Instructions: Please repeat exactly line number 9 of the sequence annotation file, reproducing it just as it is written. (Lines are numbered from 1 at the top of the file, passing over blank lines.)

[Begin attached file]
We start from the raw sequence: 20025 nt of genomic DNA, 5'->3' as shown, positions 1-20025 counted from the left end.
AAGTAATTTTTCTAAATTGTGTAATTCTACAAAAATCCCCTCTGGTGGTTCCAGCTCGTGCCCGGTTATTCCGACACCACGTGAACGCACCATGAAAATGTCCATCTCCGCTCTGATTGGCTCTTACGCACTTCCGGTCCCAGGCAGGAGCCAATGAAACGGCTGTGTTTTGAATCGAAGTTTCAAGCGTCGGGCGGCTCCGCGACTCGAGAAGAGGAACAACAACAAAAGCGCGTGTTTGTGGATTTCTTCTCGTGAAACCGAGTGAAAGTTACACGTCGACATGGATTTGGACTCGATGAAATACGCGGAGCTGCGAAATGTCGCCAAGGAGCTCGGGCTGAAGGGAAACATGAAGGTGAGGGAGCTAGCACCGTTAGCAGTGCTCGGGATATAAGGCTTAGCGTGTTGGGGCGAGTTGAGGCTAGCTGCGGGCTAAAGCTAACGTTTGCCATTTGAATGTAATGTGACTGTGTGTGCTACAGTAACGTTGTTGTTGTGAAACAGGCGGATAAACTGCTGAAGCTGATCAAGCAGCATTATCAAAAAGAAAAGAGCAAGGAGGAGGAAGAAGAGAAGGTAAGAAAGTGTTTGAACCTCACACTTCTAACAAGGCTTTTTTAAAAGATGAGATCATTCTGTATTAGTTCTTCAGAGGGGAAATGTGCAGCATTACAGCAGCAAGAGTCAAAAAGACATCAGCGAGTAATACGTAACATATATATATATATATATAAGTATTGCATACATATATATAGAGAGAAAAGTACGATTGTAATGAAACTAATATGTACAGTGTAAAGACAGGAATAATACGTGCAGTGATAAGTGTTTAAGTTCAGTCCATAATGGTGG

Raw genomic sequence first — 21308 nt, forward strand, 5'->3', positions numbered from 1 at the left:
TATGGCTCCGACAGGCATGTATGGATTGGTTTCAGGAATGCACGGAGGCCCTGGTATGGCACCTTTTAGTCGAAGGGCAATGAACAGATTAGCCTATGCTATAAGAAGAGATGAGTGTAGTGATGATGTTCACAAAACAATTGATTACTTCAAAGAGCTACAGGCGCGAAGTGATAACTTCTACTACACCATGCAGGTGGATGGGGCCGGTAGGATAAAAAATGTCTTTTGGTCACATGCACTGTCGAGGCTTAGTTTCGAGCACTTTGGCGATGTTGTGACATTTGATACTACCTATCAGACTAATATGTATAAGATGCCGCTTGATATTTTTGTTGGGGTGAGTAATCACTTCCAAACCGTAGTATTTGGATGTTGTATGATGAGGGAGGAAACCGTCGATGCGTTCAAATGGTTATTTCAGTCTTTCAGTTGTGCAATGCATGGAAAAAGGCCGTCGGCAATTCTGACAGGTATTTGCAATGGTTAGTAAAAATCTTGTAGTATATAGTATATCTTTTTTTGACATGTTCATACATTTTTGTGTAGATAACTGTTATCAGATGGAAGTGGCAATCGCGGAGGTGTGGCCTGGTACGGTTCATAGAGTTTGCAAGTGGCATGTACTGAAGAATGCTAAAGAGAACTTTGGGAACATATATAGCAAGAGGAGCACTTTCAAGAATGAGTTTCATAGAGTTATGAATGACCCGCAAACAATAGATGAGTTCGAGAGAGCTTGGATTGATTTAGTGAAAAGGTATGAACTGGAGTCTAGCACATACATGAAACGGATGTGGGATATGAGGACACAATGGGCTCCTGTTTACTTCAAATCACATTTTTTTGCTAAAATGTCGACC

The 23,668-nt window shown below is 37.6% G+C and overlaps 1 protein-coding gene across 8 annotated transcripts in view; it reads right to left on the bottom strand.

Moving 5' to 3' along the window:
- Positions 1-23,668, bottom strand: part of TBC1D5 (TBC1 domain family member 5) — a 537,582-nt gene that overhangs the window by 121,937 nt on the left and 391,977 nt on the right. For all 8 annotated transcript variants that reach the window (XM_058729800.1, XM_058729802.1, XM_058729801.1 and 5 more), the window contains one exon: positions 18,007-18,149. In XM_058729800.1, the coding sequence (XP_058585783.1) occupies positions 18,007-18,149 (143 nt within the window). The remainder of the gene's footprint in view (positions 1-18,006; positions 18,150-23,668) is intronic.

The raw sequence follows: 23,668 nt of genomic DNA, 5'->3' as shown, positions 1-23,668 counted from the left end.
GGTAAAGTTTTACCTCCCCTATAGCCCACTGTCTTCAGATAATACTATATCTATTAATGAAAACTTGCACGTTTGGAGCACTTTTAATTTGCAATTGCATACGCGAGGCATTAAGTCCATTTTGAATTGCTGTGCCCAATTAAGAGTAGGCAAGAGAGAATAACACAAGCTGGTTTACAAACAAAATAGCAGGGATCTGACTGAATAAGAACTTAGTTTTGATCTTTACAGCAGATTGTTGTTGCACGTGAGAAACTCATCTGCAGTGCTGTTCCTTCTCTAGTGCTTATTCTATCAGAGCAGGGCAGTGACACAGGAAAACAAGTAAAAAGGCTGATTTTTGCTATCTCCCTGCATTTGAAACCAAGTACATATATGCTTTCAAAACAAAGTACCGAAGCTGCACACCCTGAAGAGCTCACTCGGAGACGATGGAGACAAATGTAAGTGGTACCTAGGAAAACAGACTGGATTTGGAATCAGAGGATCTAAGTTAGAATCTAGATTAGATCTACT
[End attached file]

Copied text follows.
GGTAAAGTTTTACCTCCCCTATAGCCCACTGTCTTCAGATAATACTATATCTATTAATGAAAACTTGCACGTTTGGAGCACTTTTAATTTGCAATTGCATACGCGAGGCATTAAGTCCATTTTGAATTGCTGTGCCCAATTAAGAGTAGGCAAGAGAGAATAACACAAGCTGGTTTACAAACAAAATAGCAGGGATCTGACTGAATAAGAACTTAGTTTTGATCTTTACAGCAGATTGTTGTTGCACGTGAGAAACTCATCTGCAGTGCTGTTCCTTCTCTAGTGCTTATTCTATCAGAGCAGGGCAGTGACACAGGAAAACAAGTAAAAAGGCTGATTTTTGCTATCTCCCTGCATTTGAAACCAAGTACATATATGCTTTCAAAACAAAGTACCGAAGCTGCACACCCTGAAGAGCTCACTCGGAGACGATGGAGACAAATGTAAGTGGTACCTAGGAAAACAGACTGGATTTGGAATCAGAGGATCTAAGTTAGAATCTAGATTAGATCTACT